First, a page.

Dona Fisher

Dona Fisher

On Feb. 12, 1809, in a meager one-room house, a son was born to a young farming couple near Hodgenville, Kentucky.  They named their son Abraham.

At age 10, Abe’s father bought their very first book: a Bible.  Abe’s early years were spent clearing forests on his father’s farm but most nights, he spent reading the Bible and praying.  With only one year of schooling, Abe became a country lawyer.  

Abraham Lincoln was a most unlikely man to be chosen to become president of the United States.  He was labeled a disgrace to the nation by the press but others saw a man of integrity and truth.  He was nicknamed “Honest Abe.”

He took the presidency as a serious call from God.  In obedience, he quietly became a mature, respected man of God who was honored through the ages as a great president.

He lived with threats of assassination through his entire 49 months in office.  He was besieged by the adversities of race and party that divided his nation while the army under his command performed poorly and his own family was divided — with eight members of his wife’s family  on one side and six on the other.  But, somehow he rose above these conditions of adversity.

How could this humble man bear such heavy burdens of responsibility during this intense period of pressure?  How could he think clearly during this time of criticism, burying an 11-year-old son — born the same year Lincoln’s firstborn son, not yet 4, had died — and a ferocious civil war?   In 1864, in deepest despair over repeated losses by Union forces, a significant victory came when Gen. William T. Sherman's forces captured Atlanta in early September. A few weeks later, Lincoln  was  re-elected president of the United States for another four years.

But an assassin took his life on April 15, 1865.  Abraham Lincoln will always be remembered and admired as a man of deep faith and conviction and a solid character of moral integrity, a leader devoted to God and his country.  A man of honor and respect — a man of prayer.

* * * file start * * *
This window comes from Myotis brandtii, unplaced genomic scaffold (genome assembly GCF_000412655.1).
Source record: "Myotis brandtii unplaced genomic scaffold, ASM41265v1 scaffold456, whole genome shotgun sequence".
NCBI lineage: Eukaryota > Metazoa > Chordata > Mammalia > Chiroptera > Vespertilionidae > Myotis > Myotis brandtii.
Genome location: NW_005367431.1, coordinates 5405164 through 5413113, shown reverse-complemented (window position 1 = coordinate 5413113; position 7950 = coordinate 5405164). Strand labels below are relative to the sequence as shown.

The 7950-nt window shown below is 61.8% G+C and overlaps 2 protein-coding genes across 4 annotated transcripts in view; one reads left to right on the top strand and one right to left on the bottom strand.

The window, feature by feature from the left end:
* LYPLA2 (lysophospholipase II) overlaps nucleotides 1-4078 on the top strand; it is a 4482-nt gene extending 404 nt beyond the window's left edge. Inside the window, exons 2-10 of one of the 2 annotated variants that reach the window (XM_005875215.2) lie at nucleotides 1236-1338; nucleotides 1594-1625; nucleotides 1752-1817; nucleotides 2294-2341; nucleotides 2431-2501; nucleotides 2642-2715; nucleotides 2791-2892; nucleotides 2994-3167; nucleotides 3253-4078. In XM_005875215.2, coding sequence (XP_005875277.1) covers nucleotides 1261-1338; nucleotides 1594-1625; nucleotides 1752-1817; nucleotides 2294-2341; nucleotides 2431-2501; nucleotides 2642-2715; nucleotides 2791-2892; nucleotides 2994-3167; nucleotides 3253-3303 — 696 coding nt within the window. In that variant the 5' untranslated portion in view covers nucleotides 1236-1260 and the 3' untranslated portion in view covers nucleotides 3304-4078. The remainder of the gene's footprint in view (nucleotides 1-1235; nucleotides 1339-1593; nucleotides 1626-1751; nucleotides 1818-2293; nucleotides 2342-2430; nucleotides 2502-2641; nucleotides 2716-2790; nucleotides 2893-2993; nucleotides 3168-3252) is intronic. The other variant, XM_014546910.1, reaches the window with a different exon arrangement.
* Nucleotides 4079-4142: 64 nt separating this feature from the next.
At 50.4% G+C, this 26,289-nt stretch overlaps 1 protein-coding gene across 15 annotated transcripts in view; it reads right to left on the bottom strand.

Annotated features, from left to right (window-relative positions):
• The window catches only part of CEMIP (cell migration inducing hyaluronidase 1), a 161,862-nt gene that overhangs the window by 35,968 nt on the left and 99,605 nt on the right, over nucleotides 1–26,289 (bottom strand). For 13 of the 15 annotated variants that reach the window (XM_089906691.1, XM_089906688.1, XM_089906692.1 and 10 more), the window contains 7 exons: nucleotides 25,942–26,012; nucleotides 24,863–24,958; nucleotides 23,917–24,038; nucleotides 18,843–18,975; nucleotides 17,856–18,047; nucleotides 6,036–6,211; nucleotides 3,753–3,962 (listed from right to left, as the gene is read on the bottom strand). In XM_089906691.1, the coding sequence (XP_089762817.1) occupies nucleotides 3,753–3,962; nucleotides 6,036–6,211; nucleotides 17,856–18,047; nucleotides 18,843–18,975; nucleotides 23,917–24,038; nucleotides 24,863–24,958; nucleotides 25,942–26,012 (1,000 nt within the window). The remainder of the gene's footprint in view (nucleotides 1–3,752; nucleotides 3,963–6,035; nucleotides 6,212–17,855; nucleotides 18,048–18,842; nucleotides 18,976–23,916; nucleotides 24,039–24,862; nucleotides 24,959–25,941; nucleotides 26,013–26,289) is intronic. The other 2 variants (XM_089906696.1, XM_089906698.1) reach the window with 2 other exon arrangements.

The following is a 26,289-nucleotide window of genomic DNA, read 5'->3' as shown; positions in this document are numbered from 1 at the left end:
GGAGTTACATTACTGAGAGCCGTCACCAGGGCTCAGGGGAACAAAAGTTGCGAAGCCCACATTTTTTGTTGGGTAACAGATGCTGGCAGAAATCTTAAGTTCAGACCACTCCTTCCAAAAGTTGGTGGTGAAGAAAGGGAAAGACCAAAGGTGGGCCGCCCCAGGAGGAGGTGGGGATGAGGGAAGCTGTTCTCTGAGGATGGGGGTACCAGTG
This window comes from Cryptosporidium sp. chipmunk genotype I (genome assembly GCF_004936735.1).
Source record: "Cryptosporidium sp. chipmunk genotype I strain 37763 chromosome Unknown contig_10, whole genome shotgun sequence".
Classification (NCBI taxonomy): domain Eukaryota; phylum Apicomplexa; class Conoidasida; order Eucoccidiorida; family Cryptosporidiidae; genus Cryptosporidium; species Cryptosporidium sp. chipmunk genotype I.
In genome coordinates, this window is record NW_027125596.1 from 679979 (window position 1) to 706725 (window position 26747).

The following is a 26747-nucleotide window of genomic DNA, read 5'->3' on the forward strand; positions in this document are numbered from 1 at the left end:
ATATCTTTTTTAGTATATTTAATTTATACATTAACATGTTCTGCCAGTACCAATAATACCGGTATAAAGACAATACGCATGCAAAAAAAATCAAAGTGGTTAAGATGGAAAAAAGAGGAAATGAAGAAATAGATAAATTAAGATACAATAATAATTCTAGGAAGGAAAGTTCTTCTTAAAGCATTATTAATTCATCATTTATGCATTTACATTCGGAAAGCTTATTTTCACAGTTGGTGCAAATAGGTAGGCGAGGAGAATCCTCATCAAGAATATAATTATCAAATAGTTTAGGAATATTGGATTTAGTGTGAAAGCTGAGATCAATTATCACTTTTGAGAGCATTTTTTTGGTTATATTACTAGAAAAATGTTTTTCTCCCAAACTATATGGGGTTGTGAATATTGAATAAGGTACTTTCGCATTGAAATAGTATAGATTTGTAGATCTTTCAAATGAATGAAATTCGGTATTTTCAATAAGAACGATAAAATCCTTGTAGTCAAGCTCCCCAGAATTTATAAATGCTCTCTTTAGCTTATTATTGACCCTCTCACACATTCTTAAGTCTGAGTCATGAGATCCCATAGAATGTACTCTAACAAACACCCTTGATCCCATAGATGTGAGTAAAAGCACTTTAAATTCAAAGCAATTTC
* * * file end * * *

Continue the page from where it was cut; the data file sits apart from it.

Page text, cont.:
A statue stands as his testimony in the National Cathedral in Washington, D.C. — a man of God kneeling in prayer.  He confided to his secretary, “I have been driven many times upon my knees, by the overwhelming conviction that I had nowhere else to go.”

Abe Lincoln never forgot the contrast between two absolutes: the faltering weakness of human error and the goodness of God.  He preferred depending on and believing in higher divine power to mold history for his precious America, his one nation under God.  He believed God used erring mortals to effect his purpose.  His heart of prayer continues in our nation.

During his time in office, Lincoln, in desperation for answers, issued at least two proclamations for national days of “humiliation, prayer and fasting.” President Harry Truman signed a bill on April 17, 1952, requiring the president to set a National Day of Prayer each year. Ronald Reagan signed a law in 1988 setting aside the first Thursday of May as the National Day of Prayer.

The 2015 National Day of Prayer theme is: “Lord, Hear Our Cry” taken from I Kings 8:28: “Hear the cry and prayer that your servant is praying in your presence this day.”

Lancaster County is celebrating 20 years of gathering for corporate prayer this year.  The Keynote Concert of Prayer Speaker is Christian author and apologist Dr. Ravi Zacharias.  He grew up in India and at age 17 decided life was not worth living and  tried to end his life.  When he awoke in a hospital, he found a Gideon Bible on the table by his bed.  As he began to read it, he received answers he had been seeking.  He, too, has become a public man of prayer, speaking in venues such as Harvard, Dartmouth and Oxford, in defense of God’s truth.

Joined by our Community Choir, we are gathering at WJTL’s Junction Center outdoor amphitheatre on May 7 at 5:45 p.m.   Food vendors will be available at 4 p.m.  Information about other events can be found online at

Dona Fisher is vice president of Friendship Foundation Inc. She is also a correspondent for LNP. Her email address is

What to Read Next